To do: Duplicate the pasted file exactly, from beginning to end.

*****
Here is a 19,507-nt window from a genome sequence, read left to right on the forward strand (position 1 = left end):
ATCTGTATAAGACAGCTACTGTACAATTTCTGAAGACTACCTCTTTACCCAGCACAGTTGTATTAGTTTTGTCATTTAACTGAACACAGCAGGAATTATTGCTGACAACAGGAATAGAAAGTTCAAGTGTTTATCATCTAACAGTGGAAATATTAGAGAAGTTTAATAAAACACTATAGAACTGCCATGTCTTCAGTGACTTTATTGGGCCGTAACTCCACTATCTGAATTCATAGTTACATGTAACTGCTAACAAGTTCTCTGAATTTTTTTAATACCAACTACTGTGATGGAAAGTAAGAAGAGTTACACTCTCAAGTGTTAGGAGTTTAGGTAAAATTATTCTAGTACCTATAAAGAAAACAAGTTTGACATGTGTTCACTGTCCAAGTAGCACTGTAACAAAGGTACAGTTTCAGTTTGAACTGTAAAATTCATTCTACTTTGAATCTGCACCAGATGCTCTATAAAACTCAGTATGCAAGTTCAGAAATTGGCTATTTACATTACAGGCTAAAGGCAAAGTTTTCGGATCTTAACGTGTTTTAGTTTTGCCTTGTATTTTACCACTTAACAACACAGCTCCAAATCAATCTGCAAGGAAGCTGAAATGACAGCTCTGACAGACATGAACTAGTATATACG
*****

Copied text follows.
Here is a 19,507-nt window from a genome sequence, read left to right on the forward strand (position 1 = left end):
ATCTGTATAAGACAGCTACTGTACAATTTCTGAAGACTACCTCTTTACCCAGCACAGTTGTATTAGTTTTGTCATTTAACTGAACACAGCAGGAATTATTGCTGACAACAGGAATAGAAAGTTCAAGTGTTTATCATCTAACAGTGGAAATATTAGAGAAGTTTAATAAAACACTATAGAACTGCCATGTCTTCAGTGACTTTATTGGGCCGTAACTCCACTATCTGAATTCATAGTTACATGTAACTGCTAACAAGTTCTCTGAATTTTTTTAATACCAACTACTGTGATGGAAAGTAAGAAGAGTTACACTCTCAAGTGTTAGGAGTTTAGGTAAAATTATTCTAGTACCTATAAAGAAAACAAGTTTGACATGTGTTCACTGTCCAAGTAGCACTGTAACAAAGGTACAGTTTCAGTTTGAACTGTAAAATTCATTCTACTTTGAATCTGCACCAGATGCTCTATAAAACTCAGTATGCAAGTTCAGAAATTGGCTATTTACATTACAGGCTAAAGGCAAAGTTTTCGGATCTTAACGTGTTTTAGTTTTGCCTTGTATTTTACCACTTAACAACACAGCTCCAAATCAATCTGCAAGGAAGCTGAAATGACAGCTCTGACAGACATGAACTAGTATATACG